On Monday I wrote about Emirates’ new fifth freedom route between New York Milan, which will be launching this October. At the time the flights hadn’t actually been loaded in the GDS yet, though now they have, so I figured I’d provide a quick update.
First of all, award availability on the flights is phenomenal. As far as I can tell every single flight has two first class award seats and at least seven business class award seats (the highest number of seats they’ll show at any given time):
Award space can be searched on ExpertFlyer most easily, for what it’s worth.
As I’ve written about before, one of the very best ways to book Emirates award is through Japan Airlines, which is a Starwood transfer partner. Unlike some foreign carriers (Turkish, LOT, US Airways… oh wait) I actually find their call center to be pretty decent.
I decided to call up Japan Airlines to do a “dummy” booking through their call center. I did this for two reasons. First of all, I wanted to confirm that their availability and pricing matched what I was expecting. Second of all, I wanted to see if they were imposing fuel surcharges on these redemptions. Emirates began imposing fuel surcharges for all redemptions booked through their Skywards program as of March 31, 2013, so I was curious to see if these were being passed on to those booking through Japan Airlines as well.
When I first wrote the post I pointed out that the award should fall in the category of being 6,001-8,000 miles roundtrip, which would have cost 39,000 miles in coach, 63,000 miles in business class, or 100,000 miles in first class. Great Circle Mapper says the distance is 3,995 each way, or 7,990 roundtrip:
ITA Matrix says the roundtrip distance is 7,964 miles:
However, for whatever reason Japan Airlines claims the one-way distance is 4,013 miles. Just as I’ll never be able to “prove” geography to a US Airways agent, I don’t expect to ever be able to “prove” distance to a Japan Airlines agent. So that bumps this award into the 8,001-10,000 mile category on the award chart.
The good news is that it’s only marginally more expensive — an extra 1,000 miles in coach, 2,000 miles in business class, and the same price in first class.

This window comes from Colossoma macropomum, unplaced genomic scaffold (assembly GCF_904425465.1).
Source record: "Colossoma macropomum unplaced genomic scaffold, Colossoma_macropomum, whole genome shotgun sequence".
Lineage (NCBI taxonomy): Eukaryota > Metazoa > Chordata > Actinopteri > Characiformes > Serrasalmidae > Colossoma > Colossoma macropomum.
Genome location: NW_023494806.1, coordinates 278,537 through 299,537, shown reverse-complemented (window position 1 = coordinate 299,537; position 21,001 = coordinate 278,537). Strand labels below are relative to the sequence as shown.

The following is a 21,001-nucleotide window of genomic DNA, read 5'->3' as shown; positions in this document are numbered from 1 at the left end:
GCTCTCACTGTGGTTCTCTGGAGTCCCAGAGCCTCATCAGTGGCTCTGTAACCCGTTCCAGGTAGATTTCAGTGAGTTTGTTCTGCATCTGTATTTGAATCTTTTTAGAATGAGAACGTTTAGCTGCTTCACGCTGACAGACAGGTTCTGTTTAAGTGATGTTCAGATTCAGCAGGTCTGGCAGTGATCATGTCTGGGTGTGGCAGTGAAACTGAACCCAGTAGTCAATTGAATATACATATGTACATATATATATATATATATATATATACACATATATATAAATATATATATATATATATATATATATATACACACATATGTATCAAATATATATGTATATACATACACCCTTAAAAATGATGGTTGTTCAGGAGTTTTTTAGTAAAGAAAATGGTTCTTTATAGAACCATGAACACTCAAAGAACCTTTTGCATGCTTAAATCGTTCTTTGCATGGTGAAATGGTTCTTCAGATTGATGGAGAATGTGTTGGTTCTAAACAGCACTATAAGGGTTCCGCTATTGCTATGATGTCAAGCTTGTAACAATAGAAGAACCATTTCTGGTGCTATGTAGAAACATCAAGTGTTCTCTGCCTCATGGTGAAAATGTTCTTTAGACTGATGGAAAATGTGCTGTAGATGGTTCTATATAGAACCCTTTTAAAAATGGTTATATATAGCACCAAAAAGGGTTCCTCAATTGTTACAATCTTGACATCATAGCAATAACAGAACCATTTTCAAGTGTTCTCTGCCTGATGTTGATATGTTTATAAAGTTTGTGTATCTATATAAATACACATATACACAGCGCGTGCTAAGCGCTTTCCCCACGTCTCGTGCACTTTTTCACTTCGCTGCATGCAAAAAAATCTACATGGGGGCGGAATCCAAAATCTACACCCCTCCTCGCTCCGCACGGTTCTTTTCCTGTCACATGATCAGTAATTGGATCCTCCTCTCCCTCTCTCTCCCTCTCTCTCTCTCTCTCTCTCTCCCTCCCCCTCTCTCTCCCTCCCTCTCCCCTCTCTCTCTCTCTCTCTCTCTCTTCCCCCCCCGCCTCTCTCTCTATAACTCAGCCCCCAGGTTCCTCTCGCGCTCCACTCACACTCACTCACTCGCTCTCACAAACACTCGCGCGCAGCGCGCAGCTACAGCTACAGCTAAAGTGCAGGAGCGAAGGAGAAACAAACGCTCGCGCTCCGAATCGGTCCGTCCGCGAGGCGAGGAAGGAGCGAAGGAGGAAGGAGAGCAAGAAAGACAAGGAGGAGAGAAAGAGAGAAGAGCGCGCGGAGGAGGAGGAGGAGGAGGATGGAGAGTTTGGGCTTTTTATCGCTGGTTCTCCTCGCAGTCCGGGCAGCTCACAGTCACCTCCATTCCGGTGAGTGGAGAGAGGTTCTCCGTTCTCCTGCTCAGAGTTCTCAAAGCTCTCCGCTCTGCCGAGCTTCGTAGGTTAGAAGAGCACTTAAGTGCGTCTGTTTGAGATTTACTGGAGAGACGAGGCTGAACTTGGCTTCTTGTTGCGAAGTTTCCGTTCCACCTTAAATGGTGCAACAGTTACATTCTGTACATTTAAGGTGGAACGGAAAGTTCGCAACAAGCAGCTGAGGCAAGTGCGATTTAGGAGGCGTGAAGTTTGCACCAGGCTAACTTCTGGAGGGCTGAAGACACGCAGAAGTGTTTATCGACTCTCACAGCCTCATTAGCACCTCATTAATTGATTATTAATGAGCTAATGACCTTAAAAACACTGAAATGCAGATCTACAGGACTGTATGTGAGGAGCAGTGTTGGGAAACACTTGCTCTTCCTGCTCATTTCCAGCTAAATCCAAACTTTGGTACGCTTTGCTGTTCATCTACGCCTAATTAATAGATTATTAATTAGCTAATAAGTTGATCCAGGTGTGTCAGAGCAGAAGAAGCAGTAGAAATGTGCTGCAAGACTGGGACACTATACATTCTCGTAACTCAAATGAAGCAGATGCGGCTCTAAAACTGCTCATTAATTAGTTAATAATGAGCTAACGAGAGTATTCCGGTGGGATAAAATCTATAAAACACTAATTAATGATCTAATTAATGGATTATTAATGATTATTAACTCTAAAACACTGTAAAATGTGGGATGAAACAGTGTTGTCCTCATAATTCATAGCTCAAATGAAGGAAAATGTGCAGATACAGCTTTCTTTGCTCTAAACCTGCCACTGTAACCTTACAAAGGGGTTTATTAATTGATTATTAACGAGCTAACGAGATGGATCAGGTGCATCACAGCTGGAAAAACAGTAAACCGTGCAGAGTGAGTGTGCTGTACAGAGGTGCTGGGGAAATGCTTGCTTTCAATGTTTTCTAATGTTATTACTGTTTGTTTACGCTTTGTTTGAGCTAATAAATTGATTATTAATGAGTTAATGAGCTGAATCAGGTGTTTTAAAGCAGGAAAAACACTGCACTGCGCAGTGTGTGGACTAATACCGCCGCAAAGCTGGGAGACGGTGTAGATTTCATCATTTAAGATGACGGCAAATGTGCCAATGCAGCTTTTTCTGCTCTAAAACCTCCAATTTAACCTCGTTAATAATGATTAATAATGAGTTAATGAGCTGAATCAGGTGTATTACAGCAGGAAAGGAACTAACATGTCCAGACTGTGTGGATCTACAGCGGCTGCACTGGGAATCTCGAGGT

Best of all there were no fuel surcharges and the taxes on the ticket totaled $87, which roughly aligns with what ITA Matrix says they should be:
The downside to booking through Japan Airlines is that you can’t combine any other partners on the same award, so this is most practical if you’re actually traveling between New York and Italy, and not looking to book this as part of a larger award involving other carriers.
Both the business and first class prices are the lowest in the markets. Of course the main issue is that the easiest way to rack up Japan Airlines miles is through Starwood points transfers, and there’s no easy way to rack up Starwood points. The easiest way to rack them up is through the Starwood Personal American Express and Starwood Business American Express (affiliate links) both of which offer 25,000 point sign-up bonuses after spending $5,000 within six months. The bonus never gets substantially higher, unfortunately. Around Labor Day they’ll often run a promotion for a 30,000 point sign-up bonus, but that’s as high as it gets. That being said if you pick up both the personal and business cards and complete the minimum spend you’re looking at 60,000 points, already more than enough for a roundtrip business class award (when you factor in the 5,000 point bonus for every 20,000 points transferred).
Also keep in mind that Starwood allows household transfers for those living at the same address, so that’s a good way to pool points from multiple people towards a single award.